Trump Asked Mexico To Stop Publicly Refusing To Pay For His Unimportant Border Wall

It's “the least important thing we are talking about, but politically this might be the most important,” Trump said in January.

President Donald Trump in a Jan. 27 phone call repeatedly asked his Mexican counterpart, Enrique Peña Nieto, to stop publicly refusing to pay for the border wall that was a central Trump campaign promise, according to a transcript published by The Washington Post.

Trump described his signature campaign issue as the “the least important thing we are talking about,” while adding “politically [it] might be the most important.” The U.S. president said Peña Nieto’s refusal to pay for the wall had left the White House boxed in politically. When asked by the press about the issue, Trump said both of them should deflect.

So what I would like to recommend is – if we are going to have continued dialogue – we will work out the wall,” Trump said. “They are going to say, “who is going to pay for the wall, Mr. President?” to both of us, and we should both say, ‘we will work it out.’ It will work out in the formula somehow. As opposed to you saying, “we will not pay” and me saying, “we will not pay.”

Peña Nieto agreed that talking about the wall was unproductive.

“This is what I suggest, Mr. President,” Peña Nieto said. “Let us stop talking about the wall. I have recognized the right of any government to protect its borders as it deems necessary and convenient. But my position has been and will continue to be very firm saying that Mexico cannot pay for that wall.”

“But you cannot say that to the press,” Trump shot back. “The press is going to go with that and I cannot live with that. You cannot say that to the press because I cannot negotiate under those circumstances.”

He assured Peña Nieto that he could defuse the conflict over the wall if the two leaders could stop lavishing the conflict with media attention.

Trump noted he knows “how to build very inexpensively,” which he implied would calm disputes in the United States over the proposal’s high cost at a time when illegal immigration has plummeted to the lowest levels in decades.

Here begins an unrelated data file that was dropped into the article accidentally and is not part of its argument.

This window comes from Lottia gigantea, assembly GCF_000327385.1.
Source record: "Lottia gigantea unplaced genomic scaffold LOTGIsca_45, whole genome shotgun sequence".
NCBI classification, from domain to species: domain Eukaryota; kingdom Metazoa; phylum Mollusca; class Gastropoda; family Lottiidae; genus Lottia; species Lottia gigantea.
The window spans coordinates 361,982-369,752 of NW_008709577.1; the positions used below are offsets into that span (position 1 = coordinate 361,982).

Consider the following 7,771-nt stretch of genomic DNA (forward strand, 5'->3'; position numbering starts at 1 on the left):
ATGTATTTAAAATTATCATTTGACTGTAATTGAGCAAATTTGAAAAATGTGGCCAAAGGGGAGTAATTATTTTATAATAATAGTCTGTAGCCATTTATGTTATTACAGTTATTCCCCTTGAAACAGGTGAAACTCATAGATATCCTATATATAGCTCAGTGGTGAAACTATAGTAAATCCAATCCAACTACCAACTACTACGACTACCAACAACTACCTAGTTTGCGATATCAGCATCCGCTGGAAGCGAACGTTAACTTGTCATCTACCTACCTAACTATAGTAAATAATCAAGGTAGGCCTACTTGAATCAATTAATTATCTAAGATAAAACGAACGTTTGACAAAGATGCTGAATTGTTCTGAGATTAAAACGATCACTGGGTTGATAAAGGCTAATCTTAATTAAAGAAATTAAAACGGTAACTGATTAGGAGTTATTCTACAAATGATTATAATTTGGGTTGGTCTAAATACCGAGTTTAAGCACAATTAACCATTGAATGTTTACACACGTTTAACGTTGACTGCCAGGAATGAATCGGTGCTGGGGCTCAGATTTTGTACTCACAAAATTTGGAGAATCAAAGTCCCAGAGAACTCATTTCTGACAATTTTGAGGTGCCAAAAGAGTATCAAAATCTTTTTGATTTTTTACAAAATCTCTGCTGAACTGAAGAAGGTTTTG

President Donald Trump and Mexican President Enrique Pena Nieto hold a meeting on the sidelines of the G-20 Summit in Hamburg, Germany, on July 7, 2017.
President Donald Trump and Mexican President Enrique Pena Nieto hold a meeting on the sidelines of the G-20 Summit in Hamburg, Germany, on July 7, 2017.
SAUL LOEB via Getty Images

Remaining silent on the issue for now would give Trump more negotiating room, he said, leaving the question unanswered of how he intended to pay a border wall expansion that is already winding its way through Congress at the U.S. taxpayers’ expense. Backing off from the proposal would break a major campaign promise that many observers view as politically unfeasible in Mexico.

Trump insisted, however, that he wanted to impose higher tariffs on Mexican goods, intimating that he might use creative accounting to convince his supporters that Mexican companies who export to the United States will ultimately pay for the added barrier miles.

“I felt that we should do a much simpler solution, and that solution was tariffs at the border, because the United States has a trade deficit with Mexico of $60 billion,” Trump said. “And the United States will not have those deficits anymore.”

Former White House spokesman Sean Spicer discussed the possibility of taxing Mexican imports as one way to pay for the proposed wall expansion the day the phone conversation with Peña Nieto took place.

Peña Nieto did not mention the possibility of imposing reciprocal tariffs on U.S. goods during the Jan. 27 call, though his administration has threatened to do so in the past. Mexican tariffs would likely target American farmers, raising the possibility of hurting one of Trump’s constituencies.

Despite the Mexican president’s diplomatic tone, Trump anticipated retaliation. “Mexico may in turn try to do something like that to us,” Trump said, referring to tariffs, according to the transcript. “Since we have such a deficit, it gives us the advantage. In addition, I was going to very strongly say this to Mexico and other countries – that everything is reciprocal. So if Mexico adds a tax, we will add a tax.”

The transcript published by The Washington Post confirmed a statement from the Mexican presidency issued immediately after the call that said the two presidents had agreed to stop talking about the wall.

The Jan. 27 conversation occurred the day after a tense standoff between the two leaders, when Peña Nieto abruptly canceled a planned state visit to the U.S. in response to Trump’s executive order to expand the barrier at the Mexican border.

“Mexico offers and demands respect, as a the sovereign Nation that we are,” Peña Nieto tweeted at the time.

The White House and the Mexican presidency issued a joint statement after the Jan. 27 call, describing the talk as productive and smoothing over the tensions fanned by Trump on the campaign trail and the fallout over his executive order to expand the border wall.

The Mexican version of the statement included a line saying that the two presidents “agreed for now not to speak publicly about this controversial topic.” The White House version, which was otherwise identical but written in English, did not include that sentence.

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